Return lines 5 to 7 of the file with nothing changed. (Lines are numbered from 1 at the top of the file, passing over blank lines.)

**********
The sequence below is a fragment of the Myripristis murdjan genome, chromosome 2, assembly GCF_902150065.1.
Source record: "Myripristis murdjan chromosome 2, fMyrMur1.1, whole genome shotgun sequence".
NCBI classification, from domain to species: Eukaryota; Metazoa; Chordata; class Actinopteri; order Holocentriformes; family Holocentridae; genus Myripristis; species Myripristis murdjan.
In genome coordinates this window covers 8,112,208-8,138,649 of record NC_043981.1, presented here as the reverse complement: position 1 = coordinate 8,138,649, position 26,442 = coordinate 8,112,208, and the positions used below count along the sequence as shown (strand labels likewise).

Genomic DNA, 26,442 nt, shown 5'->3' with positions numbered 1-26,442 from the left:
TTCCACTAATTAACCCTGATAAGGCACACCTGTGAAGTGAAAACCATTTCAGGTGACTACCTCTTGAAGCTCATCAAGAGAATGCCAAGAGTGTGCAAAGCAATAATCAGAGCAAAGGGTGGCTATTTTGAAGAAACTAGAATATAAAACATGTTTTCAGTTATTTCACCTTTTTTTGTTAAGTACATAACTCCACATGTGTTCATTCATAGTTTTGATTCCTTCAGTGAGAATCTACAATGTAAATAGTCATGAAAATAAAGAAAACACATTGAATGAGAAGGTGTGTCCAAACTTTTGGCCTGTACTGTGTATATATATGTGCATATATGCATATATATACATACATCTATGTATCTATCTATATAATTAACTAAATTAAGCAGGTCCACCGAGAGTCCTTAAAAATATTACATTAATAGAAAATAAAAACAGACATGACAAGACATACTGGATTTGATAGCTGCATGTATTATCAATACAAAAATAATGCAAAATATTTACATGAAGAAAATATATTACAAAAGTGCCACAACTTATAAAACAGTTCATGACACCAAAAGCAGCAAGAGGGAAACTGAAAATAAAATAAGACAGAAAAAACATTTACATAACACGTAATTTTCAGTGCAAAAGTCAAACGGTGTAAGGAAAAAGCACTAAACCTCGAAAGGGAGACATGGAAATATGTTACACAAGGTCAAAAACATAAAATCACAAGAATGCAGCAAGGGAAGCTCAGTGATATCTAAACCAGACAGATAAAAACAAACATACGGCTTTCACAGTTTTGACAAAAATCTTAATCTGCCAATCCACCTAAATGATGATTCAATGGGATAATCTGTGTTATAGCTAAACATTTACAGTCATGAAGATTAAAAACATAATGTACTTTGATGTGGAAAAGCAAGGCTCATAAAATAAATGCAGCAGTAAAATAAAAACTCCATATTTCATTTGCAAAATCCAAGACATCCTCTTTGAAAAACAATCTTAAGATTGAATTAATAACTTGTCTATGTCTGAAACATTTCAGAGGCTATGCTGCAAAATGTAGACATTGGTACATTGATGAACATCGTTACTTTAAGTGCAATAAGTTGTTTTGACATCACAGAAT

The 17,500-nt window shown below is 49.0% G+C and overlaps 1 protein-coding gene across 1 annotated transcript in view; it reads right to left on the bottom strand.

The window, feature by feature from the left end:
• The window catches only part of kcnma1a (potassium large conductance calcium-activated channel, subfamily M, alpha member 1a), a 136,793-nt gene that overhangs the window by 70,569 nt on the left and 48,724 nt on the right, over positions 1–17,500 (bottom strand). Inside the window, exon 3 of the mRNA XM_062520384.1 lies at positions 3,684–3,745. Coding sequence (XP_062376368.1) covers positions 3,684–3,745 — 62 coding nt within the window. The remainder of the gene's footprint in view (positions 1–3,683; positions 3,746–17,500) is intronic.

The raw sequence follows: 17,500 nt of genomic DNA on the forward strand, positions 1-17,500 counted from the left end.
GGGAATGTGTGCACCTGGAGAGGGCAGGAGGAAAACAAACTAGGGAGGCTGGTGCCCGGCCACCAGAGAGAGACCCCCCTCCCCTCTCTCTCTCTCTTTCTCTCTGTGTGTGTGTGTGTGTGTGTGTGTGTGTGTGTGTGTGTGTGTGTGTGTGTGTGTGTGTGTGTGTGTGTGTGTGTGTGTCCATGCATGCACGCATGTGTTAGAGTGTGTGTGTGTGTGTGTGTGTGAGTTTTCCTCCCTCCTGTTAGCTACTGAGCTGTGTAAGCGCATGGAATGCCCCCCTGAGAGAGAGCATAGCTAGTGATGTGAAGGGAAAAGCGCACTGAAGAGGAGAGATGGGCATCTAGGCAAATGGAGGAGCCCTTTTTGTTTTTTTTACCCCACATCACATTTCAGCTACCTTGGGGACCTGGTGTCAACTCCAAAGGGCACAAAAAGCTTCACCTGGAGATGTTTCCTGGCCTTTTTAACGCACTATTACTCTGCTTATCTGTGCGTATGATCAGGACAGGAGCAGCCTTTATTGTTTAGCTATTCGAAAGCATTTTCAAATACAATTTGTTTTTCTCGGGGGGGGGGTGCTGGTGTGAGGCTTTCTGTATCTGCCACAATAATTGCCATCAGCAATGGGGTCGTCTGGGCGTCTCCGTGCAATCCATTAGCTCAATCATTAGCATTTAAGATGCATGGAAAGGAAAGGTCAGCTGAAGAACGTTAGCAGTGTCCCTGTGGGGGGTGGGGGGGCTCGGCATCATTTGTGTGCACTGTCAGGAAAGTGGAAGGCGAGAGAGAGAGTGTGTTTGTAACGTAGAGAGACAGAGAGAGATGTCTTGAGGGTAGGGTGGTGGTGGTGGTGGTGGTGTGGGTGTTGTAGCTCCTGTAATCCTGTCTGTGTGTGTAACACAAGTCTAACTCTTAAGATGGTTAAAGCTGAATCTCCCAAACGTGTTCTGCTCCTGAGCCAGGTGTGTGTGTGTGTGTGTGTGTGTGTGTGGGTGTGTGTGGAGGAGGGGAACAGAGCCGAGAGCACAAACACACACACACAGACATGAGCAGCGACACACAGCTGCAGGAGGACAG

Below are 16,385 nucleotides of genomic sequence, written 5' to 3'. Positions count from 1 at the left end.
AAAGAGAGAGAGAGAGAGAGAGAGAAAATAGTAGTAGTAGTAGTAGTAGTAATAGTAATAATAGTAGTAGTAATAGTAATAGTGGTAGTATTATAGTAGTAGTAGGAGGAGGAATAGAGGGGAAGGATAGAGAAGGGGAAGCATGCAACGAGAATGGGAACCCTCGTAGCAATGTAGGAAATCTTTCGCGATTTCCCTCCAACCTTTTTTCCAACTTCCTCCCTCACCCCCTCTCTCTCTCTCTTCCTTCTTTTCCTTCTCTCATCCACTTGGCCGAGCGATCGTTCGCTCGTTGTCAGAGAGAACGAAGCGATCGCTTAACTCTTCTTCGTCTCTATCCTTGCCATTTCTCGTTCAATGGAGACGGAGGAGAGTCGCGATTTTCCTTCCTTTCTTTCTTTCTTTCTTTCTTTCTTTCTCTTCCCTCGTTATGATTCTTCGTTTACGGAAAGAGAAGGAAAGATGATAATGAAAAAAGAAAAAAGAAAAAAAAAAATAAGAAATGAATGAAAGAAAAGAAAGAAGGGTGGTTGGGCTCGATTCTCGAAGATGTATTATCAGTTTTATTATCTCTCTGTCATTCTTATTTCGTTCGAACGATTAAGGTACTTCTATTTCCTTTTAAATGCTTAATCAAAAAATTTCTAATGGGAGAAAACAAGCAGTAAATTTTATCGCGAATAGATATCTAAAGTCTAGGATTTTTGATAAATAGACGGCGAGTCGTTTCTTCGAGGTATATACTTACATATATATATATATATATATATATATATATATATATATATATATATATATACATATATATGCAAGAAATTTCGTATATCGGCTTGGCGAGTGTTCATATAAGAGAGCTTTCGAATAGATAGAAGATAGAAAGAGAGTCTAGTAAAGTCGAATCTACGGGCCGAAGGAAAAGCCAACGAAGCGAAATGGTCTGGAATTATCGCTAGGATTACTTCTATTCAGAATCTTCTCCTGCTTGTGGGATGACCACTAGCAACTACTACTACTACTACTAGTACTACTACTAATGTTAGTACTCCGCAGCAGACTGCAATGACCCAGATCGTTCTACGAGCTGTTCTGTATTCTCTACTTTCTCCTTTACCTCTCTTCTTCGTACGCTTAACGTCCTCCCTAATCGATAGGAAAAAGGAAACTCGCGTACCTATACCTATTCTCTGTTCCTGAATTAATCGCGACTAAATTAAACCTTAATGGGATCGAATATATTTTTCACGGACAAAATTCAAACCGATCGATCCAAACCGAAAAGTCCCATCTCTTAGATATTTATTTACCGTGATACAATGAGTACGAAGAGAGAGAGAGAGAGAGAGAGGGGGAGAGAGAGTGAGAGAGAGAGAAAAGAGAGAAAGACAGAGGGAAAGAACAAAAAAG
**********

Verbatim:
Genomic DNA, 26,442 nt, shown 5'->3' with positions numbered 1-26,442 from the left:
TTCCACTAATTAACCCTGATAAGGCACACCTGTGAAGTGAAAACCATTTCAGGTGACTACCTCTTGAAGCTCATCAAGAGAATGCCAAGAGTGTGCAAAGCAATAATCAGAGCAAAGGGTGGCTATTTTGAAGAAACTAGAATATAAAACATGTTTTCAGTTATTTCACCTTTTTTTGTTAAGTACATAACTCCACATGTGTTCATTCATAGTTTTGATTCCTTCAGTGAGAATCTACAATGTAAATAGTCATGAAAATAAAGAAAACACATTGAATGAGAAGGTGTGTCCAAACTTTTGGCCTGTACTGTGTATATATATGTGCATATATGCATATATATACATACATCTATGTATCTATCTATATAATTAACTAAATTAAGCAGGTCCACCGAGAGTCCTTAAAAATATTACATTAATAGAAAATAAAAACAGACATGACAAGACATACTGGATTTGATAGCTGCATGTATTATCAATACAAAAATAATGCAAAATATTTACATGAAGAAAATATATTACAAAAGTGCCACAACTTATAAAACAGTTCATGACACCAAAAGCAGCAAGAGGGAAACTGAAAATAAAATAAGACAGAAAAAACATTTACATAACACGTAATTTTCAGTGCAAAAGTCAAACGGTGTAAGGAAAAAGCACTAAACCTCGAAAGGGAGACATGGAAATATGTTACACAAGGTCAAAAACATAAAATCACAAGAATGCAGCAAGGGAAGCTCAGTGATATCTAAACCAGACAGATAAAAACAAACATACGGCTTTCACAGTTTTGACAAAAATCTTAATCTGCCAATCCACCTAAATGATGATTCAATGGGATAATCTGTGTTATAGCTAAACATTTACAGTCATGAAGATTAAAAACATAATGTACTTTGATGTGGAAAAGCAAGGCTCATAAAATAAATGCAGCAGTAAAATAAAAACTCCATATTTCATTTGCAAAATCCAAGACATCCTCTTTGAAAAACAATCTTAAGATTGAATTAATAACTTGTCTATGTCTGAAACATTTCAGAGGCTATGCTGCAAAATGTAGACATTGGTACATTGATGAACATCGTTACTTTAAGTGCAATAAGTTGTTTTGACATCACAGAAT

The 17,500-nt window shown below is 49.0% G+C and overlaps 1 protein-coding gene across 1 annotated transcript in view; it reads right to left on the bottom strand.